Steps to Becoming a Financially Secure Small Business Owner

Steps to Becoming a Financially Secure Small Business Owner

Entrepreneurs focus on running a successful business. Driving the company to profitability is an all-consuming endeavor, and may lead some owners to neglect their personal financial stability in the process. Starting a business is a risk, but in an ideal scenario, you don’t want to risk your family’s future.

To safeguard your own financial health while building your business, take stock of your personal situation. With the right checks and balances, you can ensure you have a safety net. Planning and prudent spending in your professional and personal lives will give you some measure of security while sales ebb and flow.

1. Separate Personal and Business Finances

As an entrepreneur, you will invest your own money and time into the business. But to have a concrete grasp on the financial health of all aspects of your life, it’s vital to keep a separate accounting. Depending on the legal structure of your business, you may or may not have legal liability for business losses.

Having a personal and a business balance sheet, and separate bank accounts for each, is better for tax purposes. It also allows you to have a clear idea of your cash flow and how much you can afford to spend, at home and in the shop.

2. Determine Your Living Expenses

As an employee, you probably budgeted your living expenses based on your monthly income. Now that you are self-employed, your income — if you draw one at all — depends on the health of your business. Make an accurate list of your personal living expenses, so you know how much you have to earn to stay afloat.

Ideally, you’ll find areas where you can cut back. That way, you should have fewer back-of-your-mind worries about the high cost of living while you are building up your business.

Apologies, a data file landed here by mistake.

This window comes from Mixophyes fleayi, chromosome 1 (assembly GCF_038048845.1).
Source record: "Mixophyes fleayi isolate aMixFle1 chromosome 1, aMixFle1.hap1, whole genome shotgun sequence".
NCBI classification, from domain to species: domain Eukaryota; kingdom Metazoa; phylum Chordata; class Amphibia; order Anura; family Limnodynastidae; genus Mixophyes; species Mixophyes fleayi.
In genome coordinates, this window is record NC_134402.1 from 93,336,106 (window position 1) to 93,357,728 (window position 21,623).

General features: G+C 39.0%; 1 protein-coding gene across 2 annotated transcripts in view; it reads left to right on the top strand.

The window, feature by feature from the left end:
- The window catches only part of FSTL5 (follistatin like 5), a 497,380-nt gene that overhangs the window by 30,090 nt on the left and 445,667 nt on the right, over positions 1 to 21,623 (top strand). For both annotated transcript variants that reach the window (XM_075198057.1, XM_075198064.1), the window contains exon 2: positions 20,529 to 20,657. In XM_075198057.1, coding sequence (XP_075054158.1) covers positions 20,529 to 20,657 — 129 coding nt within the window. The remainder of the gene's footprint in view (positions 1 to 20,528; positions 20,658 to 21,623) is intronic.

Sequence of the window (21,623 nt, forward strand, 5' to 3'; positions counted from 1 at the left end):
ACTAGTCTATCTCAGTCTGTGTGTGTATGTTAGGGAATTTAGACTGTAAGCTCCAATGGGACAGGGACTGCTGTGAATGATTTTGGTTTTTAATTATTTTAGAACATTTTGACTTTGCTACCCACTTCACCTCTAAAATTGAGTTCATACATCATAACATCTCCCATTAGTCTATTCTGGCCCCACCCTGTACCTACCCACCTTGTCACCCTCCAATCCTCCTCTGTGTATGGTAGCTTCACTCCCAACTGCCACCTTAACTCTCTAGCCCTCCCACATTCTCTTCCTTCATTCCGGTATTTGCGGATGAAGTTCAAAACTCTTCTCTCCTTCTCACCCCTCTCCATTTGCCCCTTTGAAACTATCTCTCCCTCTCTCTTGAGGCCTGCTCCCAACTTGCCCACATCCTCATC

3. Pay Yourself What You Need

If the business is self-sustaining, you should be able to draw a reasonable salary. There’s an entrepreneurial myth about putting everything you have into your business, but if you go into personal debt to do that, it may not be the best idea. If your enterprise can afford to pay you a normalized salary, take the money and use it wisely.

4. Be Sensible With Start-Up Costs

Whether you own an auto service shop, a construction company or another blue-collar business, equipment is expensive. If you are just getting on your feet, take some time to review your costs. Separate the “must-haves” from the “nice-to-haves,” and put the latter on a “future purchase” list. Being conservative in the early days can ensure your business is sustainable for the long term, and your own finances remain stable.

5. Get Professional Advice

Financial health is a very personal issue. Your individual circumstances will play a huge role in the choices that you make. By speaking with a financial advisor who understands small business, you can get a better grasp on your personal risks and opportunities. The fee you pay to see an advisor may be a wise investment if it keeps you on track financially.

Entrepreneurship is risky by nature, but it is difficult to come back from financial challenges. By remaining cautious but optimistic, you can make your small business a viable source of income for years to come.

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